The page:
It doesn’t take a genius to put 2+2 together doesn’t it?

Well apparently it does … Australia today announced that their Internet Filtering “Live” Pilot (a.k.a. censorship) was a complete success – even though less than a third of the “blacklist” contains illegal material – was a complete success and it will push ahead with mandatory internet filtering. As I’ve said before, anything to do with “child sex abuse content, bestiality, sexual violence and the detailed instruction of crime or drug use” should quite rightly be monitored, and people who access such information should be caught, prosecuted and punished with the full force of the law. However, all that will happen is these b@stards will use widely-available technologies to bypass the filter … which makes it more difficult (not impossible, just difficult) for them to be caught by the miniscule 91 extra AFP officers that wil be funded to try and catch them.

Moreover, due to the sensitive nature of the blacklist, access to it is restricted with no oversight to prevent governmental censorship of legal material … for example, what next? Anti-abortion websites? Pro-abortion websites? Aethiest websites? Dropbear warnings? Facebook? Whistleblower websites like Wikileaks (currently tried to be censored by the Australian and British governments, among others)?

Australian Internet Censorship In Practice

I have previously blogged about the The Great Australian Firewall, which is currently in its testing phase for manadatory internet filtering under the direction and control of the Australian Government (specifically ACMA). In the past few days, things have taken an alarming turn for the worse. I’m going to be slightly vague on some details for my own protection, as I don’t want to risk being the recepient a $11,000 fine and criminal record thanks to the AFP. So I’m only going to point towards public news sources that are reporting the details about this.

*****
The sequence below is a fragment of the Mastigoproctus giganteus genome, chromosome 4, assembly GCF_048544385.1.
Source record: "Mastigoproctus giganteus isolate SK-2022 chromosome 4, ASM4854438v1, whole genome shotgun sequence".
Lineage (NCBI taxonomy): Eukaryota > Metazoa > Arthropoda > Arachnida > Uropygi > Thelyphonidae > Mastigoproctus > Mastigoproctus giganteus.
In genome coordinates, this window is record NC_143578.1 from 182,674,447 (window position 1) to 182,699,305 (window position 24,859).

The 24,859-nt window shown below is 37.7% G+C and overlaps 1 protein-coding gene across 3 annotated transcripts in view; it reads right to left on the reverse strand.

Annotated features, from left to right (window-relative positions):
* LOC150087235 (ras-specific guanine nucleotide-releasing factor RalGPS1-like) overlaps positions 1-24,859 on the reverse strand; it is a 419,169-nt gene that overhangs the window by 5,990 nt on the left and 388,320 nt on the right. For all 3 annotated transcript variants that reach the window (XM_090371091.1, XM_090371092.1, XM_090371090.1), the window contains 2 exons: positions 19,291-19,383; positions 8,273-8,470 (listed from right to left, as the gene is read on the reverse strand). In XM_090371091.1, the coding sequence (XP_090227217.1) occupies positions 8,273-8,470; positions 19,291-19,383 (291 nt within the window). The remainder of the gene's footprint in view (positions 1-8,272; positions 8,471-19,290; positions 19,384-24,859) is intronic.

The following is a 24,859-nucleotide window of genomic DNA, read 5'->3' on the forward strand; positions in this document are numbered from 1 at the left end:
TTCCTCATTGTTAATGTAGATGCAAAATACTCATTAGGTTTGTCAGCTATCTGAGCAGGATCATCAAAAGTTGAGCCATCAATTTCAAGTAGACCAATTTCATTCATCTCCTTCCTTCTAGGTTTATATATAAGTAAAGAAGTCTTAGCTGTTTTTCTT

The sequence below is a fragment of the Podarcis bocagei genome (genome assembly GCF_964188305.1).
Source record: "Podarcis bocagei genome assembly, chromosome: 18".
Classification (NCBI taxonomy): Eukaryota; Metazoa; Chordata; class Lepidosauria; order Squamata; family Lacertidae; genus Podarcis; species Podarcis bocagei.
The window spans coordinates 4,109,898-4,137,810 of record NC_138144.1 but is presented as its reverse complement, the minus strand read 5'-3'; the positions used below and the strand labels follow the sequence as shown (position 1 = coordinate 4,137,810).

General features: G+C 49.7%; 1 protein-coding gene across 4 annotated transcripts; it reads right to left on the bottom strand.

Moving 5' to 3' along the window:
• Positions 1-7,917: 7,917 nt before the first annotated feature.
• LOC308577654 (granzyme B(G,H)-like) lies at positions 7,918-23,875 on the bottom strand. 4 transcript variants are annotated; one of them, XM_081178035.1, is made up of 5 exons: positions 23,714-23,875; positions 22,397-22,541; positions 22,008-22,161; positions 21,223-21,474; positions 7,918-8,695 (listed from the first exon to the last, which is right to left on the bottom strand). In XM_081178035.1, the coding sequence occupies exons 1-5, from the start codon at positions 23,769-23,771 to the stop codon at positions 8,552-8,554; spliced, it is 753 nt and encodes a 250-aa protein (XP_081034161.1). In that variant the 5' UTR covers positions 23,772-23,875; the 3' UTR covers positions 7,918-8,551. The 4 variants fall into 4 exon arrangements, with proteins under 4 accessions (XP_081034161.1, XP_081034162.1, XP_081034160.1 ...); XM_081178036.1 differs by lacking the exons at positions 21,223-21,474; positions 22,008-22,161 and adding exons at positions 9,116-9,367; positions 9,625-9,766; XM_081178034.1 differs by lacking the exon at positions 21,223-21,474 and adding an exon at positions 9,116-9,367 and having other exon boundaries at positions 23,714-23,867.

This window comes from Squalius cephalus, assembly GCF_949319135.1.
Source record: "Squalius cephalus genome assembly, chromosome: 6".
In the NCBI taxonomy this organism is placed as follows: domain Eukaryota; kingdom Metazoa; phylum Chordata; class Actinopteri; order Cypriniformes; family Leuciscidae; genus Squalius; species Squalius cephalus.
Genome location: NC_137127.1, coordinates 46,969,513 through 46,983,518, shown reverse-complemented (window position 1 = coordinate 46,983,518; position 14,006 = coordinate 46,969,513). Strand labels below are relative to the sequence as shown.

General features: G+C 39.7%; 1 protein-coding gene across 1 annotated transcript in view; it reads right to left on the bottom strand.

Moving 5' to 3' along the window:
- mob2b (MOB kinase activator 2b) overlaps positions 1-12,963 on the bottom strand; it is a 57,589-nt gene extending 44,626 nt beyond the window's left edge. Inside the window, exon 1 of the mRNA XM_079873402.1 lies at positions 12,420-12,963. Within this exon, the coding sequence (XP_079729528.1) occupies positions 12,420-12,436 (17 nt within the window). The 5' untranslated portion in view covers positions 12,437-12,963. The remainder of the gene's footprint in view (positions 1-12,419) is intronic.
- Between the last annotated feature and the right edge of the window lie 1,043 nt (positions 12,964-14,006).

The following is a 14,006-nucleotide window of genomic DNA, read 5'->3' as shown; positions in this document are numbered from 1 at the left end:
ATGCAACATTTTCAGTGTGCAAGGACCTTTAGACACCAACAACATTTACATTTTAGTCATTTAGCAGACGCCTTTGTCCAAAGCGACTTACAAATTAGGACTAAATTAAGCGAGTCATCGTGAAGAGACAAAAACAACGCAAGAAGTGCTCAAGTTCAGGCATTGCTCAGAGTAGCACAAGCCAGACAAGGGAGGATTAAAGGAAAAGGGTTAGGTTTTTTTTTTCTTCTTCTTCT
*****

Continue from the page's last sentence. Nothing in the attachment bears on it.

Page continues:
The Government, in its new initiative to become the world’s leading Nanny State, has decided that it is their right and duty to tell us what we can and cannot think, say and see on the Internet and other media. And remember kids, these people mostly live in Canberra, the most boring city in the world. Need I say more?

What has happened recently? (Historically? See here). Well ..

  • Bulletproof Networks hosts the very popular Internet forum, ACMA don’t like Whirlpool, particularly as a lot of discussion about Australian ISPs performance and their views on Internet Censorship, happens on there. A user posted a link to an anti-abortion website which apparently is on ACMAs blacklist. Bulletproof was immediately issued with a takedown notice and a threat of being fined $11,000 per day. Out of the blue of course, because ACMA’s blacklist is kept secret. More information reported in The Australian newspaper
  • Somewhere on the Internet, somebody has posted Denmark’s blacklist. Someone else submitted a link to ACMA aiming to highlight the futility of maintaining a secret blacklist. ACMA responded by blocking access to that website, and their press release about it. US Tech Blog Wired takes up the story.

“ACMA is investigating this matter and is considering a range of possible actions it may take including referral to the Australian Federal Police. Any Australian involved in making this content publicly available would be at serious risk of criminal prosecution.”

  • Coincedentally, whistleblower website, WikiLeaks, has been inaccessible from a number of Australian locations today. Not one to draw conclusions, but they are quoted in The Australian: